Distemper is favoring job creators with tax cuts when the empirical evidence says otherwise. In a prior posting, "The Debate on Tax Cuts: More Politics and Economics (see: click here), I argued that top marginal tax cuts did not correlate with economic growth in the American experience. The Congressional Research Service reported the same finding, but had to withdraw their economic report after Senate Republicans raised concerns about it. According to the New York Times, the report was withdrawn because it questioned the central tenet economic theory espoused by conservatives. (see: click here)

We need to stand behind startups and small businesses, which are the engines of job creation. Their viability encourages economic growth. Further, since the evidence that cutting top marginal tax rates to support economic growth is misguided, a preferred policy choice is to reduce the tax burden on startups and small business, and on low- and middle-income taxpayers.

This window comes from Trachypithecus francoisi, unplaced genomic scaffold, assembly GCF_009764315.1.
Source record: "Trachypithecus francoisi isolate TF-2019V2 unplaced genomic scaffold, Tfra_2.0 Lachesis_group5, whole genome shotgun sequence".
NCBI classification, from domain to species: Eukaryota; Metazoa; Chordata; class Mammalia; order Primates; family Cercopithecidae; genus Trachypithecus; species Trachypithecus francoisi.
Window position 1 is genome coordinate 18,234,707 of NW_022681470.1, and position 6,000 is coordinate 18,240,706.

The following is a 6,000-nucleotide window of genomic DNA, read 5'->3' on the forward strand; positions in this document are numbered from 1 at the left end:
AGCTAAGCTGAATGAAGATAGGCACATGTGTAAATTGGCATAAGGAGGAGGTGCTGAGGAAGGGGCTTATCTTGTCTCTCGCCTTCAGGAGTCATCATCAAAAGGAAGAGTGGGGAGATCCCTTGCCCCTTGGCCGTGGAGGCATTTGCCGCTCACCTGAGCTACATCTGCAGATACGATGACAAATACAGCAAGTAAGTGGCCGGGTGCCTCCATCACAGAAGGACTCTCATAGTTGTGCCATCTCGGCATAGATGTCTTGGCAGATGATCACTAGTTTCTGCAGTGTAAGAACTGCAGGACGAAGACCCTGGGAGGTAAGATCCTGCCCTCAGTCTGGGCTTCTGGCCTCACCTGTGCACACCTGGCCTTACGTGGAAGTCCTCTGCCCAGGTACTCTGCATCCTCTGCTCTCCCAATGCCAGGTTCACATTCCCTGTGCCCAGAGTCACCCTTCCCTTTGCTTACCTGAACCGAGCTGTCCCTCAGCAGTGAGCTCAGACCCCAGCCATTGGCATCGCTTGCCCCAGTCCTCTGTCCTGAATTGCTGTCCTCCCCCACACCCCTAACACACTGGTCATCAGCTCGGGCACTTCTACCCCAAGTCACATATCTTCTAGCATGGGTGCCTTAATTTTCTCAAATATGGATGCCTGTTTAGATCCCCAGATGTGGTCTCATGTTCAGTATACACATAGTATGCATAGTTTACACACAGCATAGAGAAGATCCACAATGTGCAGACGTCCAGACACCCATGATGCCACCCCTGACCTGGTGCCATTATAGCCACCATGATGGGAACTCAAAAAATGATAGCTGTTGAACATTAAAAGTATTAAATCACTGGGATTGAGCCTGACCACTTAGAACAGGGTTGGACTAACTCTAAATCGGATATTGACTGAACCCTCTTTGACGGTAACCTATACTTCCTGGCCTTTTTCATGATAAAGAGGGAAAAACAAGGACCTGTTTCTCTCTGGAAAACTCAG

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Seymour Patterson received a Ph.D. in economics from the University of Oklahoma in 1980. He has taught courses and done research in international economics and economic development. He has been the recipient of two Fulbright awards--the first in (more...)